Gerges, Irini; Tamplenizza, Margherita; Rossi, Eleonora; Tocchio, Alessandro; Martello, Federico; Recordati, Camilla; Kumar, Deepak; Forsyth, Nicholas R; Liu, Yang; Lenardi, Cristina

    2016-06-01

    This study presents a custom-made in situ gelling polymeric precursor for cell encapsulation. Composed of poly((2-hydroxyethyl)methacrylate-co-(3-aminopropyl)methacrylamide) (P(HEMA-co-APM) mother backbone and RGD-mimicking poly(amidoamine) (PAA) moiteis, the comb-like structured polymeric precursor is tailored to gather the advantages of the two families of synthetic polymers, i.e., the good mechanical integrity of PHEMA-based polymers and the biocompatibility and biodegradability of PAAs. The role of P(HEMA-co-APM) in the regulation of the chemico-physical properties of P(HEMA-co-APM)/PAA hydrogels is thoroughly investigated. On the basis of obtained results, namely the capability of maintaining vital NIH3T3 cell line in vitro for 2 d in a 3D cell culture, the in vivo biocompatibility in murine model for 16 d, and the ability of finely tuning mechanical properties and degradation kinetics, it can be assessed that P(HEMA-co-APM)/PAAs offer a cost-effective valid alternative to the so far studied natural polymer-based systems for cell encapsulation.

  10. Physical and Chemical Characterization and Immunologic Properties of Salmonella enterica Serovar Typhi Capsular Polysaccharide-Diphtheria Toxoid Conjugates▿

    PubMed Central

    Cui, Changfa; Carbis, Rodney; An, So Jung; Jang, Hyun; Czerkinsky, Cecil; Szu, Shousun C.; Clemens, John D.

    2010-01-01

    Typhoid fever remains a serious public health problem in developing countries, especially among young children. Recent studies showed more than 50% of typhoid cases are in children under 5 years old. Licensed vaccines, such as Salmonella enterica serovar Typhi capsular Vi, did not confer protection against typhoid fever for this age group. Vi conjugate, prepared by binding Vi to Pseudomonas aeruginosa recombinant exoprotein A (rEPA), induces protective levels of antibody at as young as 2 years old. Because of the lack of regulatory precedent for rEPA in licensing vaccines, we employed diphtheria toxoid (DT) as the carrier protein to accommodate accessibility in developing countries. Five lots of Vi-DT conjugates were prepared using adipic acid dihydrazide (ADH) as the linker. All 5 lots showed consistency in their physical and chemical characteristics and final yields. These Vi-DT conjugates elicited levels of IgG anti-Vi in young mice significantly higher than those in mice injected with Vi alone and induced a booster response upon reinjection. This booster effect was absent if the Vi replaced one of the two conjugate injections. Vi-DT was stable under repeated freeze-thaw (20 cycles). We plan to perform clinical evaluation of the safety and immunogenicity of Vi-DT when added to the infant combination vaccines. PMID:19889941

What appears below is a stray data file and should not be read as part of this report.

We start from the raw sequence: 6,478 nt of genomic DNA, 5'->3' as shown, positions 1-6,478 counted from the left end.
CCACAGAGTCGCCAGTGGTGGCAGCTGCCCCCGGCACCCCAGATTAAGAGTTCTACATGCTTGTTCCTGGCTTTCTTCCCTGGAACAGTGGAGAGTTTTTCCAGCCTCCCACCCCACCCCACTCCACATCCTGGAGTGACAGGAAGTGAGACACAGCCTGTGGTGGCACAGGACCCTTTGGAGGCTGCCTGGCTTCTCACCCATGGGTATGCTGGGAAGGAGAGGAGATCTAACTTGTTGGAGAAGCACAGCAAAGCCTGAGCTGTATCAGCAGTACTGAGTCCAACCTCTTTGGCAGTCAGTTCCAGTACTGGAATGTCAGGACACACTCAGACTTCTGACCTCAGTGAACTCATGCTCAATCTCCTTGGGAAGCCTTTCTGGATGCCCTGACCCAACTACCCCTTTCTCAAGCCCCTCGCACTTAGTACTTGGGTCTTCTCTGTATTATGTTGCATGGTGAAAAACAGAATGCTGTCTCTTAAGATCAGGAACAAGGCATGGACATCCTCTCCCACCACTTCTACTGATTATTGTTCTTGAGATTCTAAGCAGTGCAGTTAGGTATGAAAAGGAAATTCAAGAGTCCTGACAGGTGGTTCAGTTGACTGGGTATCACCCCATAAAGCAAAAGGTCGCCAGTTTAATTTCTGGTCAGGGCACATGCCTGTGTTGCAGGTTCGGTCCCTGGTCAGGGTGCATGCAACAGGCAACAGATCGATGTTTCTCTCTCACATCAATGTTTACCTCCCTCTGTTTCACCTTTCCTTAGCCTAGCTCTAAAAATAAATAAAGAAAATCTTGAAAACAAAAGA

11. Characterization of the geochemical and physical properties of wetland soils on the Savannah River Site: Field sampling activities. Final report

    SciTech Connect

    Dixon, K.L.

    1992-11-01

    There are 36,000 acres of wetlands on the Savannah River Site (SRS) and an additional 5,000 acres of floodplain. Recent studies of wetland soils near various waste sites at SRS have shown that some wetlands have been contaminated with pollutants resulting from SRS operations. In general, releases of contaminants to wetland areas have been indirect. These releases may have originated at disposal lagoons or waste facilities located in the vicinity of the wetland areas. Transport mechanisms such as surface runoff, soil erosion, sediment transport, and groundwater seepage into downgradient wetland areas are responsible for the indirect discharges to the wetland areas. The SRS determined that a database of background geochemical and physical properties for wetland soils on the SRS was needed to facilitate future remedial investigations, human health and ecological risk assessments, treatability studies, and feasibility studies for the wetland areas. These data are needed for comparison to contaminant data collected from wetland soils that have been affected by contamination from SRS operations. This report describes the efforts associated with the collection of soil cores, preparation of a lithologic log for each core, and the processing and packaging of individual soil samples for shipment to analytical laboratory facilities.